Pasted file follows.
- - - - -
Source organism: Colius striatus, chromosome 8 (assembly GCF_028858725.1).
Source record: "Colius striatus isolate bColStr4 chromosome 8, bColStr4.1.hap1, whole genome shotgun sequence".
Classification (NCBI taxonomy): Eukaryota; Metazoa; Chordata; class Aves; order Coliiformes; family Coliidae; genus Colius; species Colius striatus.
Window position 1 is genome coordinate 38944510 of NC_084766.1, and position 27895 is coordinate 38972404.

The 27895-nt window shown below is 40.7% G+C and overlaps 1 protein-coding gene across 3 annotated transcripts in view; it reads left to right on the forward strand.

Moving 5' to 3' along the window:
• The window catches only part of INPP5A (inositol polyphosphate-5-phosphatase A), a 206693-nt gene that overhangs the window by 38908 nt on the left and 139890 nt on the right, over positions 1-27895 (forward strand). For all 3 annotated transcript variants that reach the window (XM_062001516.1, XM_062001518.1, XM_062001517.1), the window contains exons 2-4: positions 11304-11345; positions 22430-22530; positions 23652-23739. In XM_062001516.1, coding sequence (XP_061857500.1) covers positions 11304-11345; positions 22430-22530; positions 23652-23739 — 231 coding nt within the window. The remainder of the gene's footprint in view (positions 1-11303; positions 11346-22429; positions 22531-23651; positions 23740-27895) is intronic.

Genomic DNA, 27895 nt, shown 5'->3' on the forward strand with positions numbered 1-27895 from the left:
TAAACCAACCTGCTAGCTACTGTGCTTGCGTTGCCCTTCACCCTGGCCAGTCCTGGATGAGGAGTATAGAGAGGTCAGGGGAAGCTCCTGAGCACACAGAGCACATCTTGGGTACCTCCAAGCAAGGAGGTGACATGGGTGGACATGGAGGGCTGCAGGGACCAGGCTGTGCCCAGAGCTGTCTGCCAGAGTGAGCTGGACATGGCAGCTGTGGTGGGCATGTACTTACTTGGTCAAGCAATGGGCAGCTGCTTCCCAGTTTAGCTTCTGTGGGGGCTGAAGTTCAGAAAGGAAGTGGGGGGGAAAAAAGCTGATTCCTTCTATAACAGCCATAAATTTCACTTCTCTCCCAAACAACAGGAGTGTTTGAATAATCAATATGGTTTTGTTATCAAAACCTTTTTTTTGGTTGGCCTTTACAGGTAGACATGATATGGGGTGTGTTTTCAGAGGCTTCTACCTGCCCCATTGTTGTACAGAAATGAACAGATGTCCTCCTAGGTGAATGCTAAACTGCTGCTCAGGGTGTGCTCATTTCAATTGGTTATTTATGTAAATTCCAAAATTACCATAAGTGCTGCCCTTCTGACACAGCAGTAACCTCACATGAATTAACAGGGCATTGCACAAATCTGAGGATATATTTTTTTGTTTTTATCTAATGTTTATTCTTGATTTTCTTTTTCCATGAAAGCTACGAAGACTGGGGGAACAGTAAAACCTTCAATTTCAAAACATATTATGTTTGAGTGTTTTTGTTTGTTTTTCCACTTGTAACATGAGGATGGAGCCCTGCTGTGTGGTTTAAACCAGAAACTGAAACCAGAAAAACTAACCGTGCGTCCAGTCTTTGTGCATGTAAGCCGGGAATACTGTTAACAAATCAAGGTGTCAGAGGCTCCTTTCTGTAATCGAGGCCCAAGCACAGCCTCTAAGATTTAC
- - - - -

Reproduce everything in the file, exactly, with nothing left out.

Source organism: Colius striatus, chromosome 8 (assembly GCF_028858725.1).
Source record: "Colius striatus isolate bColStr4 chromosome 8, bColStr4.1.hap1, whole genome shotgun sequence".
Classification (NCBI taxonomy): Eukaryota; Metazoa; Chordata; class Aves; order Coliiformes; family Coliidae; genus Colius; species Colius striatus.
Window position 1 is genome coordinate 38944510 of NC_084766.1, and position 27895 is coordinate 38972404.

The 27895-nt window shown below is 40.7% G+C and overlaps 1 protein-coding gene across 3 annotated transcripts in view; it reads left to right on the forward strand.

Moving 5' to 3' along the window:
• The window catches only part of INPP5A (inositol polyphosphate-5-phosphatase A), a 206693-nt gene that overhangs the window by 38908 nt on the left and 139890 nt on the right, over positions 1-27895 (forward strand). For all 3 annotated transcript variants that reach the window (XM_062001516.1, XM_062001518.1, XM_062001517.1), the window contains exons 2-4: positions 11304-11345; positions 22430-22530; positions 23652-23739. In XM_062001516.1, coding sequence (XP_061857500.1) covers positions 11304-11345; positions 22430-22530; positions 23652-23739 — 231 coding nt within the window. The remainder of the gene's footprint in view (positions 1-11303; positions 11346-22429; positions 22531-23651; positions 23740-27895) is intronic.

Genomic DNA, 27895 nt, shown 5'->3' on the forward strand with positions numbered 1-27895 from the left:
TAAACCAACCTGCTAGCTACTGTGCTTGCGTTGCCCTTCACCCTGGCCAGTCCTGGATGAGGAGTATAGAGAGGTCAGGGGAAGCTCCTGAGCACACAGAGCACATCTTGGGTACCTCCAAGCAAGGAGGTGACATGGGTGGACATGGAGGGCTGCAGGGACCAGGCTGTGCCCAGAGCTGTCTGCCAGAGTGAGCTGGACATGGCAGCTGTGGTGGGCATGTACTTACTTGGTCAAGCAATGGGCAGCTGCTTCCCAGTTTAGCTTCTGTGGGGGCTGAAGTTCAGAAAGGAAGTGGGGGGGAAAAAAGCTGATTCCTTCTATAACAGCCATAAATTTCACTTCTCTCCCAAACAACAGGAGTGTTTGAATAATCAATATGGTTTTGTTATCAAAACCTTTTTTTTGGTTGGCCTTTACAGGTAGACATGATATGGGGTGTGTTTTCAGAGGCTTCTACCTGCCCCATTGTTGTACAGAAATGAACAGATGTCCTCCTAGGTGAATGCTAAACTGCTGCTCAGGGTGTGCTCATTTCAATTGGTTATTTATGTAAATTCCAAAATTACCATAAGTGCTGCCCTTCTGACACAGCAGTAACCTCACATGAATTAACAGGGCATTGCACAAATCTGAGGATATATTTTTTTGTTTTTATCTAATGTTTATTCTTGATTTTCTTTTTCCATGAAAGCTACGAAGACTGGGGGAACAGTAAAACCTTCAATTTCAAAACATATTATGTTTGAGTGTTTTTGTTTGTTTTTCCACTTGTAACATGAGGATGGAGCCCTGCTGTGTGGTTTAAACCAGAAACTGAAACCAGAAAAACTAACCGTGCGTCCAGTCTTTGTGCATGTAAGCCGGGAATACTGTTAACAAATCAAGGTGTCAGAGGCTCCTTTCTGTAATCGAGGCCCAAGCACAGCCTCTAAGATTTAC